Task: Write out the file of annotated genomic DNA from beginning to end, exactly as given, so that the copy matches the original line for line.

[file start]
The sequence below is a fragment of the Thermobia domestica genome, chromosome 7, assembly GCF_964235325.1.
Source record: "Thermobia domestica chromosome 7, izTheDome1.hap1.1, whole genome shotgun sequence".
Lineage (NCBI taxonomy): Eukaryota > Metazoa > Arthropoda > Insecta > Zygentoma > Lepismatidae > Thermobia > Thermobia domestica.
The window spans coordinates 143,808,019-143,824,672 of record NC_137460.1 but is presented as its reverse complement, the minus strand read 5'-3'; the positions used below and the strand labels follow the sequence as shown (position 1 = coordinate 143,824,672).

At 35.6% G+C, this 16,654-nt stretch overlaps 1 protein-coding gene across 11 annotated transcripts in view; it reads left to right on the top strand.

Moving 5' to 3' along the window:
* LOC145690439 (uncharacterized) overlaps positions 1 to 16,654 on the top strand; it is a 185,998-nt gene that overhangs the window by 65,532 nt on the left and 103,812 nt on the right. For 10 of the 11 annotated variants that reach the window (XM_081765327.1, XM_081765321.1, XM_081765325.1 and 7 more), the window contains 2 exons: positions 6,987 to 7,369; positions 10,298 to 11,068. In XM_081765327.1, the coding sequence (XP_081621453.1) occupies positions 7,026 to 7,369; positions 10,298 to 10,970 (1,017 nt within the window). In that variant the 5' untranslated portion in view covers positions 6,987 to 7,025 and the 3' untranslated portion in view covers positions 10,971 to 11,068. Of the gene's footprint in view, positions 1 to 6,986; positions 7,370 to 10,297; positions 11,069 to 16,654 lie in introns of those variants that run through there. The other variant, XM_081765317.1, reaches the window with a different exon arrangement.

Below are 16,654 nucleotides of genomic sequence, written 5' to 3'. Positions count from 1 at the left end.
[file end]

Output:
The sequence below is a fragment of the Thermobia domestica genome, chromosome 7, assembly GCF_964235325.1.
Source record: "Thermobia domestica chromosome 7, izTheDome1.hap1.1, whole genome shotgun sequence".
Lineage (NCBI taxonomy): Eukaryota > Metazoa > Arthropoda > Insecta > Zygentoma > Lepismatidae > Thermobia > Thermobia domestica.
The window spans coordinates 143,808,019-143,824,672 of record NC_137460.1 but is presented as its reverse complement, the minus strand read 5'-3'; the positions used below and the strand labels follow the sequence as shown (position 1 = coordinate 143,824,672).

At 35.6% G+C, this 16,654-nt stretch overlaps 1 protein-coding gene across 11 annotated transcripts in view; it reads left to right on the top strand.

Moving 5' to 3' along the window:
* LOC145690439 (uncharacterized) overlaps positions 1 to 16,654 on the top strand; it is a 185,998-nt gene that overhangs the window by 65,532 nt on the left and 103,812 nt on the right. For 10 of the 11 annotated variants that reach the window (XM_081765327.1, XM_081765321.1, XM_081765325.1 and 7 more), the window contains 2 exons: positions 6,987 to 7,369; positions 10,298 to 11,068. In XM_081765327.1, the coding sequence (XP_081621453.1) occupies positions 7,026 to 7,369; positions 10,298 to 10,970 (1,017 nt within the window). In that variant the 5' untranslated portion in view covers positions 6,987 to 7,025 and the 3' untranslated portion in view covers positions 10,971 to 11,068. Of the gene's footprint in view, positions 1 to 6,986; positions 7,370 to 10,297; positions 11,069 to 16,654 lie in introns of those variants that run through there. The other variant, XM_081765317.1, reaches the window with a different exon arrangement.

Below are 16,654 nucleotides of genomic sequence, written 5' to 3'. Positions count from 1 at the left end.